Reviews

Rating : 3.5 stars

Book Review: Born into this by Adam Thompson

Born into this by Adam Thompson is a collection of short stories about Aboriginal identity in Tasmania, and contains thoughtful reflections on belonging, pride, shame, social fatigue and more.
Book Review: Born into this by Adam Thompson Adam Thompson's Born into this published by UQP. Book cover image and author photo courtesy of UQP.

Arjun Rajkhowa

Tuesday 30 March, 2021

Born into this by Adam Thompson is a collection of short stories about Aboriginal identity in Tasmania. Adam Thompson mines the intricate relationship between place and memory in many of the stories found in Born into this, plumbing intriguing depths in short stories such ‘The old tin mine’ and ‘Honey’. In ‘Descendant’, perhaps the most powerful story in this collection, we encounter a subdued but forceful contest between powerful self-assertion and critique of identity appropriation on the one hand, and concerted resistance to this self-assertion on the other.  

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'Thompson approaches identity in a nuanced and complex manner...'

Thompson inhabits a diverse range of characters, from folks who feel a strong connection to their Palawa heritage to folks who feel conflicted about their identify – and sometimes anxious about others’ claims of descendance. This strength in form explores a wide array of experiences and emotions relating to identity.

Identity conflict is never presented as a dichotomy, however. Thompson approaches identity in a nuanced and complex manner, and the inner turmoil of his very contemporary characters can’t be reduced to simplistic polarities. Thompson explores tensions underlying everyday conversations between colleagues, extraordinary disputes between school children and teachers, and unexceptional fights between estranged brothers with insight and acuity, revealing the hidden strains that imbue these interactions.

Read: Book Review: Buried Not Dead by Fiona McGregor

Thompson is good at exploring frustration, pain, simmering resentment and anger. Once in a while, the anger that imbues his stories boils over into rage, and sometimes this results in distinct transitions. A good example of this is the short story ‘The blackfellas from here’, in which the characters engage in a confrontational deconstruction of symbols and symbolic gestures. Unlike most other stories in the collection, which have a strong element of repressed internalised drama, this one depicts roiling externalised conflict between different characters, which progressively escalates to a point of no return. This is different to most of the book, where the strains and tensions between characters remain restrained.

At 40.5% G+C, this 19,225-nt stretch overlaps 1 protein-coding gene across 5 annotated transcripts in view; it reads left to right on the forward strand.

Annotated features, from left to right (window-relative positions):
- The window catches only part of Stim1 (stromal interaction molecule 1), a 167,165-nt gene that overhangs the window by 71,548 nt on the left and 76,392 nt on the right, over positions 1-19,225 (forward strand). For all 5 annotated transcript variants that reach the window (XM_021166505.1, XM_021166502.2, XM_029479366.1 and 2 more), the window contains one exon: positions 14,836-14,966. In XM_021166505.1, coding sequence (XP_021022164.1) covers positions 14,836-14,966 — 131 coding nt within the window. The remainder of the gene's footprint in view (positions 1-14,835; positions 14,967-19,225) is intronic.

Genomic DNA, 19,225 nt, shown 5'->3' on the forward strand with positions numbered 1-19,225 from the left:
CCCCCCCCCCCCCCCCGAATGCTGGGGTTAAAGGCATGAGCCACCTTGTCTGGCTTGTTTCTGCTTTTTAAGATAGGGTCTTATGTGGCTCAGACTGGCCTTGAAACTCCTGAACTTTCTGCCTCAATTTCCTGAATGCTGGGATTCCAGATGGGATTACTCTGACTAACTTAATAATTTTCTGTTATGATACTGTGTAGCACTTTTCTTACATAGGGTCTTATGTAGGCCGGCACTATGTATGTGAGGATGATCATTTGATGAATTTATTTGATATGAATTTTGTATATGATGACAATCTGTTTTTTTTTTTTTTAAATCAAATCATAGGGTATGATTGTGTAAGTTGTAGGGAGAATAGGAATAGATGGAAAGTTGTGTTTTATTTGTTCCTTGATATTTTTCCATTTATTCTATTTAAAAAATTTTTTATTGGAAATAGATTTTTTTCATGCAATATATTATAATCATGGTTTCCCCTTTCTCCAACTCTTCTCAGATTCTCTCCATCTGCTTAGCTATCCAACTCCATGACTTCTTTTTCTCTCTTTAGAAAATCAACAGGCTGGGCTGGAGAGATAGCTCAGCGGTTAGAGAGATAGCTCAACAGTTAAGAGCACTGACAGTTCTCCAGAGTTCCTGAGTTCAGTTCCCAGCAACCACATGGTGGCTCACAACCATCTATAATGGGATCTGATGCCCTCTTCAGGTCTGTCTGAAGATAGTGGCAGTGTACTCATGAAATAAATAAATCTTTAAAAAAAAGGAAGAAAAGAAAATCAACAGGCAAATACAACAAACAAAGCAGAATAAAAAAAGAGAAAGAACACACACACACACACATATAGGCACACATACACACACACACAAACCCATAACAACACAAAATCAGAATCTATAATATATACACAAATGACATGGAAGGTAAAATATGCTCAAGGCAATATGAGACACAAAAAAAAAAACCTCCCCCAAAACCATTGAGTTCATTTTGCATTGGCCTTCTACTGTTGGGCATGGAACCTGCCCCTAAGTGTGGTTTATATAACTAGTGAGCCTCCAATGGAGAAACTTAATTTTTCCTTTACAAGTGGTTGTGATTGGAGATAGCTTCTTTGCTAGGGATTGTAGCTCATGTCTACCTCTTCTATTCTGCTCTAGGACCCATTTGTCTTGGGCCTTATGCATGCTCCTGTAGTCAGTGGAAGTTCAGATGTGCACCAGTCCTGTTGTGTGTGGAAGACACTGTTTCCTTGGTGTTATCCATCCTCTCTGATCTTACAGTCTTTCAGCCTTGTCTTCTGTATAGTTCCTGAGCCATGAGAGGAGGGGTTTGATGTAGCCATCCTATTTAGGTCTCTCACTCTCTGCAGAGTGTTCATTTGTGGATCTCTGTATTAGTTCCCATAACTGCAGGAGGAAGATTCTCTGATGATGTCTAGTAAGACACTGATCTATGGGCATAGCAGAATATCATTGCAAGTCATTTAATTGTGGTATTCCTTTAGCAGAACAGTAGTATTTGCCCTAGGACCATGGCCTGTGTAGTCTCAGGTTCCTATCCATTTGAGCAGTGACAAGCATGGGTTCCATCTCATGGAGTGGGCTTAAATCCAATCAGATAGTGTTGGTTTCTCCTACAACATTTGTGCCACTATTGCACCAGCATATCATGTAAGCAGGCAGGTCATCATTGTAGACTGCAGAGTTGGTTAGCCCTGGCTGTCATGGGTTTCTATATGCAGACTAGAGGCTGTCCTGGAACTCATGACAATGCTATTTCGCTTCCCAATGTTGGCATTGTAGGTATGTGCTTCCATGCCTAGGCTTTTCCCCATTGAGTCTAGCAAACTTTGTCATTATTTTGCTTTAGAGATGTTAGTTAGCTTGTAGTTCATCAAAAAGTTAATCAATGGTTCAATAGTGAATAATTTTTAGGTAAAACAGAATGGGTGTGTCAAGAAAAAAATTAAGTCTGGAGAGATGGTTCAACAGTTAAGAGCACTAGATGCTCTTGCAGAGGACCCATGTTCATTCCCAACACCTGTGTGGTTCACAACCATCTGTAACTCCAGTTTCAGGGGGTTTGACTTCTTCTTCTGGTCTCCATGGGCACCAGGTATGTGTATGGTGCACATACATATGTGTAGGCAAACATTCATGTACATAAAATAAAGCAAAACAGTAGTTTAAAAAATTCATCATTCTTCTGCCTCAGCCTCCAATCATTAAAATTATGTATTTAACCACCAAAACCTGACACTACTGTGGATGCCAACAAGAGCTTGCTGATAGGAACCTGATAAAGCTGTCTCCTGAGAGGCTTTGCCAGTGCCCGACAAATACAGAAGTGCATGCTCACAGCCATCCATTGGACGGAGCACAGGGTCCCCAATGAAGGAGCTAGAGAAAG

In many of the stories, ordinary relationships, between lovers and family members, serve as the setting for difficult but restrained conversations about (and thoughtful reflections on) belonging, pride, shame, social fatigue and more. Thompson also occasionally uses uncanny and accidental happenings as a narrative device to bring about a resolution in conflicts, which is another way in which some stories in this collection may be distinguished from others.

'In many of the stories, ordinary relationships, between lovers and family members, serve as the setting for difficult but restrained conversations...'

This is a book about contemporary experiences, ideas and conflicts. Even though there is a strong element of social critique throughout the work, this book is about distinct, ordinary and flawed characters and their relationships.

Thompson’s writing is very much rooted in Tasmania, and Tasmanian landscapes and social worlds are strongly present throughout the work. The publisher indicates that this work emerges from the author’s life-long immersion in the social and cultural worlds being depicted, and it offers a compelling glimpse into these worlds.

Rating: 3½ stars out of 5 ★★★☆

Born into this by Adam Thompson
Publisher: UQP
ISBN: 9780702263118
Format: Paperback
Categories: Short Story Collection, Australian
Pages: 256
Release Date: 2 February 2021
RRP: $29.99

About the author

Arjun Rajkhowa is a writer and academic who divides his time between Melbourne and the Pilbara.